The prompts work because it’s incredibly easy for customers to follow through with the review. If guests have to jump through hoops, they’ll say, “forget it.”
If you’re struggling to get reviews even with the prompts, you could try incentivizing customers to leave a comment.
Offering a free drink, a small appetizer, or a 15% off coupon will get you the results you need. Reviews are valuable, so it’s worth parting ways with product if it helps get the word out about your restaurant.
Responding to reviews also gets a positive reaction from guests. When customers see a response, they feel like the business values their opinion and encourages more people to leave reviews in the future.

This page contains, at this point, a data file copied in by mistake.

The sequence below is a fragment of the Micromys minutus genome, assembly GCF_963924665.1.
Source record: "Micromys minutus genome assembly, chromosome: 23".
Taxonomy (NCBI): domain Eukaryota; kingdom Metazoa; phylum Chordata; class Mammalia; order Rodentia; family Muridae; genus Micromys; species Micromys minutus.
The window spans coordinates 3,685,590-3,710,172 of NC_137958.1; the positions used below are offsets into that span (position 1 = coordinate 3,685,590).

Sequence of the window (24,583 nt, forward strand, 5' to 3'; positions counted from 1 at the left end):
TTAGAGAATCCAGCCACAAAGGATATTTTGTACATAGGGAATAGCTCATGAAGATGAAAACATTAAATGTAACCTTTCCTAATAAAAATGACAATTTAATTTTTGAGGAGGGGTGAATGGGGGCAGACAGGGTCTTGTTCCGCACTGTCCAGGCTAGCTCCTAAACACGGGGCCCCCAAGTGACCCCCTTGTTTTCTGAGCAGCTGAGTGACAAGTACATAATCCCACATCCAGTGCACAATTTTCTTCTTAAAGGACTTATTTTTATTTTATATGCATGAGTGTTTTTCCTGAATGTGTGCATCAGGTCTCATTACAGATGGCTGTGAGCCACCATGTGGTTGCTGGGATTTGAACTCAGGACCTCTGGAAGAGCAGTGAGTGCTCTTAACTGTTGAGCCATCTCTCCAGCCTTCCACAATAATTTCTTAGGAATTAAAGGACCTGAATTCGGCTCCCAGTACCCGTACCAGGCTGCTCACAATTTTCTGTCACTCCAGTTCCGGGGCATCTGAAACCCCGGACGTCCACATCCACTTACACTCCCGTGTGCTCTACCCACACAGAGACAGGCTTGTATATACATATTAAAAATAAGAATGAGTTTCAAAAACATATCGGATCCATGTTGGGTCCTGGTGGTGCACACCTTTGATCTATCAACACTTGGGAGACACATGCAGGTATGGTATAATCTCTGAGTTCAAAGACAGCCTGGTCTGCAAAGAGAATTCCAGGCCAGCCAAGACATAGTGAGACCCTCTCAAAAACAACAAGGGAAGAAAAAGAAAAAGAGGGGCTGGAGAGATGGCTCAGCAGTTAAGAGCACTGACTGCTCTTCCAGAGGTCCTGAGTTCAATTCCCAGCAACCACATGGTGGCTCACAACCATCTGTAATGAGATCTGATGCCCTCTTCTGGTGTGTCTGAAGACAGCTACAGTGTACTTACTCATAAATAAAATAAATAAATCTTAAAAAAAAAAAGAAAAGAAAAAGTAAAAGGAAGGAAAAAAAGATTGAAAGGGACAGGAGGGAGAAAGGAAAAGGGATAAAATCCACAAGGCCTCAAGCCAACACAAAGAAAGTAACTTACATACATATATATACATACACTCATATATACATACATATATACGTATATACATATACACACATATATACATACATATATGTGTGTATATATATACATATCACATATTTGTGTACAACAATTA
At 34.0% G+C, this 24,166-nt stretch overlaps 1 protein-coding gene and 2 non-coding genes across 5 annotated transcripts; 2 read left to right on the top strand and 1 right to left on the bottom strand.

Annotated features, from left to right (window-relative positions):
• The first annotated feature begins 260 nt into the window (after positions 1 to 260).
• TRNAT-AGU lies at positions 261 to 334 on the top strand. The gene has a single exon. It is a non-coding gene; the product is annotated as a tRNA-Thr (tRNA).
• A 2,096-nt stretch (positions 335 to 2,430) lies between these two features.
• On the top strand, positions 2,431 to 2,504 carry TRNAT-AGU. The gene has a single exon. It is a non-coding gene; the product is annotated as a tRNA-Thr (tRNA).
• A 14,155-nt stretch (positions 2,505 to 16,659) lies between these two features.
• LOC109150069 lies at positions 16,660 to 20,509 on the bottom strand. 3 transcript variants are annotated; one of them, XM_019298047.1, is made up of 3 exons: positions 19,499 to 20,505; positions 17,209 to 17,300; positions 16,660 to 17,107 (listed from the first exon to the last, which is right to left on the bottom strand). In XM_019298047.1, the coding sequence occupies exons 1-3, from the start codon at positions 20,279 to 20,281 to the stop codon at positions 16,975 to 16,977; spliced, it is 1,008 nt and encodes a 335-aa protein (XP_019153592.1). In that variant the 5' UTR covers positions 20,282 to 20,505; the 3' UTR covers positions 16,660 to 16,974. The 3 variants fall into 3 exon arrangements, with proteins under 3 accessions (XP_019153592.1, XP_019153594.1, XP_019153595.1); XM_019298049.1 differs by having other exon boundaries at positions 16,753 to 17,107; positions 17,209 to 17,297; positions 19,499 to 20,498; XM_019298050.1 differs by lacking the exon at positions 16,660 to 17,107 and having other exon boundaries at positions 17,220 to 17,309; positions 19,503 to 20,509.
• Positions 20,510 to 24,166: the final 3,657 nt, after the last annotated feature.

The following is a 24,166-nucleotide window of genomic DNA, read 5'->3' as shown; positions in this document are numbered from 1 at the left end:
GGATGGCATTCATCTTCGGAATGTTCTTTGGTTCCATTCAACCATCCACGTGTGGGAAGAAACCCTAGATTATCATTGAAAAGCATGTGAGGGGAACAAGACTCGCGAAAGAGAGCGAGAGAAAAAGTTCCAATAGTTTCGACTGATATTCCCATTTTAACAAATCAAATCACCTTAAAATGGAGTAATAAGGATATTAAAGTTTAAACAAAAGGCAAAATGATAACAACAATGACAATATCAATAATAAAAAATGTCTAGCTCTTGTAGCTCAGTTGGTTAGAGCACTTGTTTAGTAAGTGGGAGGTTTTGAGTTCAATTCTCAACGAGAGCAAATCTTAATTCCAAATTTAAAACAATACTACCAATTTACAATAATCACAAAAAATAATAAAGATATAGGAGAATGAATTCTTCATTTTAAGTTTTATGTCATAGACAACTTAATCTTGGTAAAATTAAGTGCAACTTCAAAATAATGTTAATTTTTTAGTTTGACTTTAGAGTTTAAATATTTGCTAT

Responses are especially important on social media since it requires active daily participation. Reply to all your comments, and you’ll already be outperforming 9 out 10 restaurants on social media.
5. Use Social Media To Your Advantage.
Restaurants have a tremendous advantage over other industries when it comes to using social media as a marketing tool— people LOVE seeing food and drinks.
Spend even a small amount of time on Instagram or TikTok, and you’ll see tons of different foods, especially from restaurants, so why not use that to your advantage?
If using social media for your restaurant is completely new, I suggest you start with our Complete Guide To Social Media For Restaurants. In it, you’ll learn how to use Instagram, TikTok, and FaceBook to reach more customers and make more revenue.
Because social media is so incredibly popular, it may be the best tool you have for getting in front of people, but how can it help with your website’s rankings?
Let’s look at 4 ways social media can help with SEO:
1. Social media profiles rank in search results.
If I look up “talkin tacos,” the second search result is Talkin’ Tacos Instagram account.